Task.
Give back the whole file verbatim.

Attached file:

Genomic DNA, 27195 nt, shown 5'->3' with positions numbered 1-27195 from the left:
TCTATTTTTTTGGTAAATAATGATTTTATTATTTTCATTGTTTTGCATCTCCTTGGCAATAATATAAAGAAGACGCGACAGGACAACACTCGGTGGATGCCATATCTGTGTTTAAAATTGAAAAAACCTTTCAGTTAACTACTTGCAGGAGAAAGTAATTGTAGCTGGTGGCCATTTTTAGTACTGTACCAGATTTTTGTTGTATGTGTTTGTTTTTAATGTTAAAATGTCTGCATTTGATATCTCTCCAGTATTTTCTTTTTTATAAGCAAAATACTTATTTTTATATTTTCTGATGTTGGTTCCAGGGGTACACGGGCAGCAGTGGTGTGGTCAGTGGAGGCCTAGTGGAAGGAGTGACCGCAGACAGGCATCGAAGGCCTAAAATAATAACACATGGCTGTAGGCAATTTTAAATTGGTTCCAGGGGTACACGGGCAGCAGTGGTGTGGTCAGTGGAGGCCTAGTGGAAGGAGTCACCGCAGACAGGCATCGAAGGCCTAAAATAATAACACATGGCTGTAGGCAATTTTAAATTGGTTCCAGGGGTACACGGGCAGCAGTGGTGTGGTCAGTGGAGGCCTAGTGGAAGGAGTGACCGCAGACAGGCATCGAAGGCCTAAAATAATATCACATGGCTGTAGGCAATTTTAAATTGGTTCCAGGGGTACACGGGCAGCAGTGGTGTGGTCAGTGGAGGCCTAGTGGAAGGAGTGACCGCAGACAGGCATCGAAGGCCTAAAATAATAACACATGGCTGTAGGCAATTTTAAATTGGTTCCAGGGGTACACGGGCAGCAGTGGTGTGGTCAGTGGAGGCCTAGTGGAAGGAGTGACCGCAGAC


Genomic DNA, 27195 nt, shown 5'->3' with positions numbered 1-27195 from the left:
TCTATTTTTTTGGTAAATAATGATTTTATTATTTTCATTGTTTTGCATCTCCTTGGCAATAATATAAAGAAGACGCGACAGGACAACACTCGGTGGATGCCATATCTGTGTTTAAAATTGAAAAAACCTTTCAGTTAACTACTTGCAGGAGAAAGTAATTGTAGCTGGTGGCCATTTTTAGTACTGTACCAGATTTTTGTTGTATGTGTTTGTTTTTAATGTTAAAATGTCTGCATTTGATATCTCTCCAGTATTTTCTTTTTTATAAGCAAAATACTTATTTTTATATTTTCTGATGTTGGTTCCAGGGGTACACGGGCAGCAGTGGTGTGGTCAGTGGAGGCCTAGTGGAAGGAGTGACCGCAGACAGGCATCGAAGGCCTAAAATAATAACACATGGCTGTAGGCAATTTTAAATTGGTTCCAGGGGTACACGGGCAGCAGTGGTGTGGTCAGTGGAGGCCTAGTGGAAGGAGTCACCGCAGACAGGCATCGAAGGCCTAAAATAATAACACATGGCTGTAGGCAATTTTAAATTGGTTCCAGGGGTACACGGGCAGCAGTGGTGTGGTCAGTGGAGGCCTAGTGGAAGGAGTGACCGCAGACAGGCATCGAAGGCCTAAAATAATATCACATGGCTGTAGGCAATTTTAAATTGGTTCCAGGGGTACACGGGCAGCAGTGGTGTGGTCAGTGGAGGCCTAGTGGAAGGAGTGACCGCAGACAGGCATCGAAGGCCTAAAATAATAACACATGGCTGTAGGCAATTTTAAATTGGTTCCAGGGGTACACGGGCAGCAGTGGTGTGGTCAGTGGAGGCCTAGTGGAAGGAGTGACCGCAGAC